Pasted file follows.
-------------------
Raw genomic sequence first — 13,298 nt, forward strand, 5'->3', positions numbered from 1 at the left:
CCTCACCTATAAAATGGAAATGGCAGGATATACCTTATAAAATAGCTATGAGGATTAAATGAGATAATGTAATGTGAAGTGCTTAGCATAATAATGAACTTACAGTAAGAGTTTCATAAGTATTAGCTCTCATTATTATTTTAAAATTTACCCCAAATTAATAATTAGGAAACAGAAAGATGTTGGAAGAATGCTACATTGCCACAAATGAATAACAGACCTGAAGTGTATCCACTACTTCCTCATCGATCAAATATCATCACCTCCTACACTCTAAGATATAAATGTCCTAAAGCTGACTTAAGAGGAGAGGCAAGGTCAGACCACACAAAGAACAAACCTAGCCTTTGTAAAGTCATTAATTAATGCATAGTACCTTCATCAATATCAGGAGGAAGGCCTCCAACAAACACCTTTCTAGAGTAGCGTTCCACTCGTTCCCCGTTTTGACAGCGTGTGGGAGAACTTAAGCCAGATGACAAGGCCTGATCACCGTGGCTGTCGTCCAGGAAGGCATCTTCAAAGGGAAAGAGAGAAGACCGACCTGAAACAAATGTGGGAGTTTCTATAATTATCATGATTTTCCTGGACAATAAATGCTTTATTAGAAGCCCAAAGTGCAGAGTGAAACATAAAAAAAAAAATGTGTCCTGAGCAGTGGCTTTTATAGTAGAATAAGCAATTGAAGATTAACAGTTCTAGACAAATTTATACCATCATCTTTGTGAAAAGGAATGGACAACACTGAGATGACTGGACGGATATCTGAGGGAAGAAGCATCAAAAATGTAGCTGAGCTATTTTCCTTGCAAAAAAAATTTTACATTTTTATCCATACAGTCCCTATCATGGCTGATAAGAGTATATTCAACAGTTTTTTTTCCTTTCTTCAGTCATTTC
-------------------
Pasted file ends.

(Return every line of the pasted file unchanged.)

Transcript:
Raw genomic sequence first — 13,298 nt, forward strand, 5'->3', positions numbered from 1 at the left:
CCTCACCTATAAAATGGAAATGGCAGGATATACCTTATAAAATAGCTATGAGGATTAAATGAGATAATGTAATGTGAAGTGCTTAGCATAATAATGAACTTACAGTAAGAGTTTCATAAGTATTAGCTCTCATTATTATTTTAAAATTTACCCCAAATTAATAATTAGGAAACAGAAAGATGTTGGAAGAATGCTACATTGCCACAAATGAATAACAGACCTGAAGTGTATCCACTACTTCCTCATCGATCAAATATCATCACCTCCTACACTCTAAGATATAAATGTCCTAAAGCTGACTTAAGAGGAGAGGCAAGGTCAGACCACACAAAGAACAAACCTAGCCTTTGTAAAGTCATTAATTAATGCATAGTACCTTCATCAATATCAGGAGGAAGGCCTCCAACAAACACCTTTCTAGAGTAGCGTTCCACTCGTTCCCCGTTTTGACAGCGTGTGGGAGAACTTAAGCCAGATGACAAGGCCTGATCACCGTGGCTGTCGTCCAGGAAGGCATCTTCAAAGGGAAAGAGAGAAGACCGACCTGAAACAAATGTGGGAGTTTCTATAATTATCATGATTTTCCTGGACAATAAATGCTTTATTAGAAGCCCAAAGTGCAGAGTGAAACATAAAAAAAAAAATGTGTCCTGAGCAGTGGCTTTTATAGTAGAATAAGCAATTGAAGATTAACAGTTCTAGACAAATTTATACCATCATCTTTGTGAAAAGGAATGGACAACACTGAGATGACTGGACGGATATCTGAGGGAAGAAGCATCAAAAATGTAGCTGAGCTATTTTCCTTGCAAAAAAAATTTTACATTTTTATCCATACAGTCCCTATCATGGCTGATAAGAGTATATTCAACAGTTTTTTTTCCTTTCTTCAGTCATTTC